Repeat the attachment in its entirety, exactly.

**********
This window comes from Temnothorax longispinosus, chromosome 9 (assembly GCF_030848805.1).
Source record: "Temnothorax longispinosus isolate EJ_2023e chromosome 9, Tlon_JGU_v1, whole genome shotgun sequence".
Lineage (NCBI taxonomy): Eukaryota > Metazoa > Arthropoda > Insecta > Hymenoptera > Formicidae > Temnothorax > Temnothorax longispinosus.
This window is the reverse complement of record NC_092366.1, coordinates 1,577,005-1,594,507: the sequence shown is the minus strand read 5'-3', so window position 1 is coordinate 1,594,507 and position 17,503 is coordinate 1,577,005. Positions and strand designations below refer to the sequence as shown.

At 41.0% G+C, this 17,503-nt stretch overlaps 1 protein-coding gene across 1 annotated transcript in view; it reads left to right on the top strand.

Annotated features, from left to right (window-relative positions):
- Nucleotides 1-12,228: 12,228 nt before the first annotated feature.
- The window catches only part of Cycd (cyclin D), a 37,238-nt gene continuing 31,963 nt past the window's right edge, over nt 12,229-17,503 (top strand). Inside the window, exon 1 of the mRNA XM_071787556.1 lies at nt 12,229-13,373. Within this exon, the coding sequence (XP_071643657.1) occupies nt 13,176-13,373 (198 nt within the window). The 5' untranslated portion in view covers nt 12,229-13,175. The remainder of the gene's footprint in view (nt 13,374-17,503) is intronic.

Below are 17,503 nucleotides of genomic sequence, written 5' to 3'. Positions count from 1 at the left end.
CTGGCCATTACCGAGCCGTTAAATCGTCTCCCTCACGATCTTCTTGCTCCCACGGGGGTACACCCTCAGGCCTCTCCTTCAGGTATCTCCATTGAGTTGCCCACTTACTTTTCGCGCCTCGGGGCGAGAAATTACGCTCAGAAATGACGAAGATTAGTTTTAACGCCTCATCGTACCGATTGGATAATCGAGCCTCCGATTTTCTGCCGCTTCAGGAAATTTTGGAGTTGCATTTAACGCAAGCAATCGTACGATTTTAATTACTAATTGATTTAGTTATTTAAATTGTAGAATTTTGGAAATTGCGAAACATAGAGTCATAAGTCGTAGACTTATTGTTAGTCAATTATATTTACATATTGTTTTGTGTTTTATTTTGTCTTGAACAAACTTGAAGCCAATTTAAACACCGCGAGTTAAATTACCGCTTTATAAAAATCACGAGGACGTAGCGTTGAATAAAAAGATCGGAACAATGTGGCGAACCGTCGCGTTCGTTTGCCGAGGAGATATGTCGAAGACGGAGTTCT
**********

This window comes from Temnothorax longispinosus, chromosome 9 (assembly GCF_030848805.1).
Source record: "Temnothorax longispinosus isolate EJ_2023e chromosome 9, Tlon_JGU_v1, whole genome shotgun sequence".
Lineage (NCBI taxonomy): Eukaryota > Metazoa > Arthropoda > Insecta > Hymenoptera > Formicidae > Temnothorax > Temnothorax longispinosus.
This window is the reverse complement of record NC_092366.1, coordinates 1,577,005-1,594,507: the sequence shown is the minus strand read 5'-3', so window position 1 is coordinate 1,594,507 and position 17,503 is coordinate 1,577,005. Positions and strand designations below refer to the sequence as shown.

At 41.0% G+C, this 17,503-nt stretch overlaps 1 protein-coding gene across 1 annotated transcript in view; it reads left to right on the top strand.

Annotated features, from left to right (window-relative positions):
- Nucleotides 1-12,228: 12,228 nt before the first annotated feature.
- The window catches only part of Cycd (cyclin D), a 37,238-nt gene continuing 31,963 nt past the window's right edge, over nt 12,229-17,503 (top strand). Inside the window, exon 1 of the mRNA XM_071787556.1 lies at nt 12,229-13,373. Within this exon, the coding sequence (XP_071643657.1) occupies nt 13,176-13,373 (198 nt within the window). The 5' untranslated portion in view covers nt 12,229-13,175. The remainder of the gene's footprint in view (nt 13,374-17,503) is intronic.

Below are 17,503 nucleotides of genomic sequence, written 5' to 3'. Positions count from 1 at the left end.
CTGGCCATTACCGAGCCGTTAAATCGTCTCCCTCACGATCTTCTTGCTCCCACGGGGGTACACCCTCAGGCCTCTCCTTCAGGTATCTCCATTGAGTTGCCCACTTACTTTTCGCGCCTCGGGGCGAGAAATTACGCTCAGAAATGACGAAGATTAGTTTTAACGCCTCATCGTACCGATTGGATAATCGAGCCTCCGATTTTCTGCCGCTTCAGGAAATTTTGGAGTTGCATTTAACGCAAGCAATCGTACGATTTTAATTACTAATTGATTTAGTTATTTAAATTGTAGAATTTTGGAAATTGCGAAACATAGAGTCATAAGTCGTAGACTTATTGTTAGTCAATTATATTTACATATTGTTTTGTGTTTTATTTTGTCTTGAACAAACTTGAAGCCAATTTAAACACCGCGAGTTAAATTACCGCTTTATAAAAATCACGAGGACGTAGCGTTGAATAAAAAGATCGGAACAATGTGGCGAACCGTCGCGTTCGTTTGCCGAGGAGATATGTCGAAGACGGAGTTCT